V5-SETMAR expression plasmids were constructed using the pCDNA3.1(+)(Invitrogen) as the backbone. The V5-tag was first cloned at the NheI/HindIII restriction sites, giving pCDNA-V5. The latter was then used to clone at the HindIII/XhoI restriction sites setmar cDNA isoforms (2100 and 1200) in frame with the V5-tag, giving two constructs: pCDNA-V5-SETMAR2100 and pCDNA-V5-SETMAR1200. In these constructs the α-peptide was missing as well as the SETMAR usual ATG, so that the only used ATG for translation was that of the V5-tag. pCDNA-V5-αSETMAR2100 and pCDNA-V5-αSETMAR1200 were obtained by cloning the α-peptide in frame between V5 and SETMAR sequences, at the Xho1 restriction site.
Plasmids for the alternative ATG assays were constructed using the pCDNA3.1(+)(Invitrogen) as the backbone. The V5-tag was first cloned at the XbaI/EcoR1 restriction sites, giving pCDNA-V5-stop, in which the ATG of the V5 ORF has been removed, whereas a stop codon has been added at the end of the V5 sequence. pCDNA-V5-stop was used to clone at the HindIII/XbaI restriction sites the two versions of SETMAR exon 1, giving respectively pCDNA-E1-V5 and pCDNA-AltE1-V5. All constructs were verified by sequencing. For transfections, plasmids were purified using the NucleoBond Xtra Midi Plus EF kit (Macherey Nagel).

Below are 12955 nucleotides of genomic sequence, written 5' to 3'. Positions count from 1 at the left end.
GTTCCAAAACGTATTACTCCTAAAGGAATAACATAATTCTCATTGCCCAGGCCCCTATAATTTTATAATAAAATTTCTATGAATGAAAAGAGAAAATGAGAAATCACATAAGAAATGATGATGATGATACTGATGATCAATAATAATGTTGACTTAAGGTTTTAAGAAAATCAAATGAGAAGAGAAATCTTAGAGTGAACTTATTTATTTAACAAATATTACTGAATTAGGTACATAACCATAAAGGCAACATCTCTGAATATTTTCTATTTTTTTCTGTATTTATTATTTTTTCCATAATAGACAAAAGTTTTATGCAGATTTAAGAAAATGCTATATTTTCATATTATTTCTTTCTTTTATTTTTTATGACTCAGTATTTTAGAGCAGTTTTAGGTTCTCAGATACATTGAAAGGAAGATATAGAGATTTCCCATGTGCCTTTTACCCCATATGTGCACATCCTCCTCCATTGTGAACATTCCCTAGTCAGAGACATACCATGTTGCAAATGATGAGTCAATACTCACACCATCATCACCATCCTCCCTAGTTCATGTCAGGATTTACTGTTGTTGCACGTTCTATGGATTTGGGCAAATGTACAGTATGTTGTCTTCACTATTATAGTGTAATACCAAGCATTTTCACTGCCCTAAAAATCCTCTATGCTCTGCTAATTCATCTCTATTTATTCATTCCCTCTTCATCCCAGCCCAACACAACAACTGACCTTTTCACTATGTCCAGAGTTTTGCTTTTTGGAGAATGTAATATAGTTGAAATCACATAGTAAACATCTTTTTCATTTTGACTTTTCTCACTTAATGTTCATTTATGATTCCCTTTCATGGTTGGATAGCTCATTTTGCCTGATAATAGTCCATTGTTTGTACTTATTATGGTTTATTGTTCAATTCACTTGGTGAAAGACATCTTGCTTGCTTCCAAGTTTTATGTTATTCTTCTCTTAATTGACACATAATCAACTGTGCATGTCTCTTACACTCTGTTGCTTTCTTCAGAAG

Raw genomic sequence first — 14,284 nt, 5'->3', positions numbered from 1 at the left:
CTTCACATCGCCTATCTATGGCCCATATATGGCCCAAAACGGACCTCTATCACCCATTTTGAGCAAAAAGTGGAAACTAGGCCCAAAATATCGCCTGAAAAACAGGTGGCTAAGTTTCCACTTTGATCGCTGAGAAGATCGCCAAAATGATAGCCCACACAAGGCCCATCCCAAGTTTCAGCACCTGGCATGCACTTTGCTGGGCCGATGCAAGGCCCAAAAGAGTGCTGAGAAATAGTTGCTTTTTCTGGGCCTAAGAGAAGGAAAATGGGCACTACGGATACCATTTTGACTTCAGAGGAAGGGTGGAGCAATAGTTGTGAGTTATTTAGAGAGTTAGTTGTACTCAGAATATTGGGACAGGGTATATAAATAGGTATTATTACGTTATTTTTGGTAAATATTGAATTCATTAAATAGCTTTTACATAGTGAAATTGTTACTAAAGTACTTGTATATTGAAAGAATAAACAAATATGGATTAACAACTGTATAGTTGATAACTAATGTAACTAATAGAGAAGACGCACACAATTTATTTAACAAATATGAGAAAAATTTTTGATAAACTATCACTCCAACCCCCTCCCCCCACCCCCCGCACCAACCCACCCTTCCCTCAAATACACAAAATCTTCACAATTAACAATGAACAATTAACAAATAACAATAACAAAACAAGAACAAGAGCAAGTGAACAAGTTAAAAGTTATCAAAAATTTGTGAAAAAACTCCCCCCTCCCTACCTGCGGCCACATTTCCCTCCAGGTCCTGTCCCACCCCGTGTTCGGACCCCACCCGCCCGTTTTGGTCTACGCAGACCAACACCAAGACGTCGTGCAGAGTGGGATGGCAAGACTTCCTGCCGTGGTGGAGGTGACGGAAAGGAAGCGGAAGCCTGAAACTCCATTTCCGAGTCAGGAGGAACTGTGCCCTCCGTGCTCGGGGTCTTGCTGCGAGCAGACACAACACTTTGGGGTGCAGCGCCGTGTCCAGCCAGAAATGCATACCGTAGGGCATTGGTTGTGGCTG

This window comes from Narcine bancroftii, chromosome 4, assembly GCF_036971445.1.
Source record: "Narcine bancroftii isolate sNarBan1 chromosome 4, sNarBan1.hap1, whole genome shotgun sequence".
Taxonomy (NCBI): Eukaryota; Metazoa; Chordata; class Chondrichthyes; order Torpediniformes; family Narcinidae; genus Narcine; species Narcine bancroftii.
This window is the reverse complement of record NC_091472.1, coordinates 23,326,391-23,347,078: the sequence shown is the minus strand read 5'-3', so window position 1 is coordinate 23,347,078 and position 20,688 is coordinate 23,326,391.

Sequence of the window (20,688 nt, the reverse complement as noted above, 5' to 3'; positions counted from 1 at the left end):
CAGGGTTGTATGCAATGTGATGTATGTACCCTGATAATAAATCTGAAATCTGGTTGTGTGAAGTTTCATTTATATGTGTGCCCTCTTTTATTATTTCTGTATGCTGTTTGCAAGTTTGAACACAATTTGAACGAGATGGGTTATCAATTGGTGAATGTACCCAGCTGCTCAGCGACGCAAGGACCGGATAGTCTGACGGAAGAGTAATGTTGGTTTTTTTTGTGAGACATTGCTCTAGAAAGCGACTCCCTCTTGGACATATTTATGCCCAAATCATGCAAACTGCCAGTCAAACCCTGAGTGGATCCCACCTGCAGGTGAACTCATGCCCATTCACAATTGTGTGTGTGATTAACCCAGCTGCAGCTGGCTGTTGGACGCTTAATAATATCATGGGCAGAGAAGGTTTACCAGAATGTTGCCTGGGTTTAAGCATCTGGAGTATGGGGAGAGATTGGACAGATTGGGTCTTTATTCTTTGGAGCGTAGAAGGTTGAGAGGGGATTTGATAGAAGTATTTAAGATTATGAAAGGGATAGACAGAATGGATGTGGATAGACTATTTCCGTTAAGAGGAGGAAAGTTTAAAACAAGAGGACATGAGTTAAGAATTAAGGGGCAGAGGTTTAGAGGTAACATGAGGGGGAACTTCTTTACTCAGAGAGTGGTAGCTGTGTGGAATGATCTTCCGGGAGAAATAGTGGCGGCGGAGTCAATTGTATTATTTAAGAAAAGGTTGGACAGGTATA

Total RNAs were extracted from 2×106 cultured cells or 50 mg of tumor tissues (Nucleo spin RNA kit, Macherey Nagel). In the case where poly(A+) RNAs were needed, total RNAs were first extracted from 20×106 cells, and then purified with Nucleo Trap mRNA mini kit (Macherey Nagel). Human brain poly(A+) mRNAs were purchased from Clontech (#636102). It corresponds to normal, human brain (whole) pooled from eight Caucasian males, ages: 43-66; cause of death: sudden death. Because the tumors we analyzed were heterogeneous both between and within samples, we assumed that mRNAs corresponding to whole brain were the best and robust reference. To knock down SETMAR expression, cells were transfected with the si-SETMAR (sense) 5′-AGAACUCAAUGUCAACCAUUCUACG-3′(from Origen). 2×106 cells were transfected using the Lipofectamine RNAi Max (Invitrogen), following the manufacturer's instructions. A SETMAR scrambled siRNA was used as a negative control.